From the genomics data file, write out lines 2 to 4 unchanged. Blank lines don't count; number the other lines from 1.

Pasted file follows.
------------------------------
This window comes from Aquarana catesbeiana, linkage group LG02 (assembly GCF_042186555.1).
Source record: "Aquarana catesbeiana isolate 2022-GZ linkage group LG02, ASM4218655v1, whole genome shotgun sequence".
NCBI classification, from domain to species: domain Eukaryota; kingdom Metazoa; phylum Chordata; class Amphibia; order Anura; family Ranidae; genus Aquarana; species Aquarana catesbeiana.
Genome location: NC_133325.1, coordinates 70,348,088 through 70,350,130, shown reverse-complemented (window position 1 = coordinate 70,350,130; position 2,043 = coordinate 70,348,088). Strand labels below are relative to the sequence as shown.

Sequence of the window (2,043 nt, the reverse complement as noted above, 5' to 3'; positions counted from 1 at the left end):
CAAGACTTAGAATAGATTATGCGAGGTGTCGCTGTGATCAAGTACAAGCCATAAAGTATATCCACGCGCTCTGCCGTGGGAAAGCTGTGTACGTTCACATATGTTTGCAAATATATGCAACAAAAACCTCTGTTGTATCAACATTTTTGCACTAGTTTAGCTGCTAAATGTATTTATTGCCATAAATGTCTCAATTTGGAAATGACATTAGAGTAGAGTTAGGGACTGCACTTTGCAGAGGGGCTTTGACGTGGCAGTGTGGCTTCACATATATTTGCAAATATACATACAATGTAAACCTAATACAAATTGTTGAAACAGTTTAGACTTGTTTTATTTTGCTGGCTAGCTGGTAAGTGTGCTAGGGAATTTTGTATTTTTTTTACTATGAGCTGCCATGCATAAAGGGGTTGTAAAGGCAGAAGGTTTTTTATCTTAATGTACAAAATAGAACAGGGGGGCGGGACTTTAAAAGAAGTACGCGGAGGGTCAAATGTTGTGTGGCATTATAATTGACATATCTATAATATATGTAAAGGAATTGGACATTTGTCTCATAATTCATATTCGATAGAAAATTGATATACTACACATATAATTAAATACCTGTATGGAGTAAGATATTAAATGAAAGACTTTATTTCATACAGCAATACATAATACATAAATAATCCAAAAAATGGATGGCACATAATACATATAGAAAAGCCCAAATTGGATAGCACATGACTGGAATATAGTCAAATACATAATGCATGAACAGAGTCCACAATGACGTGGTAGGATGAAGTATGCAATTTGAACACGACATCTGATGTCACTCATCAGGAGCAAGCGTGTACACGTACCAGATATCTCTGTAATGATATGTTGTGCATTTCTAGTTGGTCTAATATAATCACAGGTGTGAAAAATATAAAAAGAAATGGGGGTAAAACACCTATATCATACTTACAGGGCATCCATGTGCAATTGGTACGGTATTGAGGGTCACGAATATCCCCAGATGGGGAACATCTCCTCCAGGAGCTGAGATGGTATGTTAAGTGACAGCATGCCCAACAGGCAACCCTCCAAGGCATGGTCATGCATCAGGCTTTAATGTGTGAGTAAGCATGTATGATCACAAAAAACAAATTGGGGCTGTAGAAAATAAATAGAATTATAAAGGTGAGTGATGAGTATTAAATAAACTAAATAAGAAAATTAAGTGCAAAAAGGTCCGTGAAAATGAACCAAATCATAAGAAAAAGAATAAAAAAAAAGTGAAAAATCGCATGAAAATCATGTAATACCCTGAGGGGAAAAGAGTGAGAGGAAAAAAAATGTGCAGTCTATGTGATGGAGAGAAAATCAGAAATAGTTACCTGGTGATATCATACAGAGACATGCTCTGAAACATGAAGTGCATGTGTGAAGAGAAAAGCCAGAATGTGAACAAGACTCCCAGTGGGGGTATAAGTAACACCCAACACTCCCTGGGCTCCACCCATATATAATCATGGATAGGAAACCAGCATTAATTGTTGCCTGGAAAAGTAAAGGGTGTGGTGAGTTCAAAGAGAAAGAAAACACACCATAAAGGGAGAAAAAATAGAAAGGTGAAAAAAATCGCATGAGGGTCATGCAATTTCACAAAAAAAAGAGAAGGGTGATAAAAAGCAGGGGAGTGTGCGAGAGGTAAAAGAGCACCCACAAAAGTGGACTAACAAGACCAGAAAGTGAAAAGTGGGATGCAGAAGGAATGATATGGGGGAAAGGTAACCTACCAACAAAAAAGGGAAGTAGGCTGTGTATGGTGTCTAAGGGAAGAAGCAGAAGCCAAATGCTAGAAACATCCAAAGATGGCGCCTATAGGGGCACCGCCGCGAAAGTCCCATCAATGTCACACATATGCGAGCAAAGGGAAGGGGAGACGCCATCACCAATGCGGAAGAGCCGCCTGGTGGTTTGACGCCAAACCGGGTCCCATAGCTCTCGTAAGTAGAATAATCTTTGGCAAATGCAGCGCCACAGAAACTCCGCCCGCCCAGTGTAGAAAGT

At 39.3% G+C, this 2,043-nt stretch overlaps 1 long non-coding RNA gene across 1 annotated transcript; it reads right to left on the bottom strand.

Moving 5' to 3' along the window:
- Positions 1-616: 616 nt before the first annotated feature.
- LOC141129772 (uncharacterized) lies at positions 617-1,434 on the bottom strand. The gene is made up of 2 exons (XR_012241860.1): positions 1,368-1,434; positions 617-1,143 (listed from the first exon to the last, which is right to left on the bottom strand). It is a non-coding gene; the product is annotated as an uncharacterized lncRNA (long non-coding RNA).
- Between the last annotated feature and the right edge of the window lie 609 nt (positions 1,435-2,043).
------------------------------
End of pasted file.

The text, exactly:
Source record: "Aquarana catesbeiana isolate 2022-GZ linkage group LG02, ASM4218655v1, whole genome shotgun sequence".
NCBI classification, from domain to species: domain Eukaryota; kingdom Metazoa; phylum Chordata; class Amphibia; order Anura; family Ranidae; genus Aquarana; species Aquarana catesbeiana.
Genome location: NC_133325.1, coordinates 70,348,088 through 70,350,130, shown reverse-complemented (window position 1 = coordinate 70,350,130; position 2,043 = coordinate 70,348,088). Strand labels below are relative to the sequence as shown.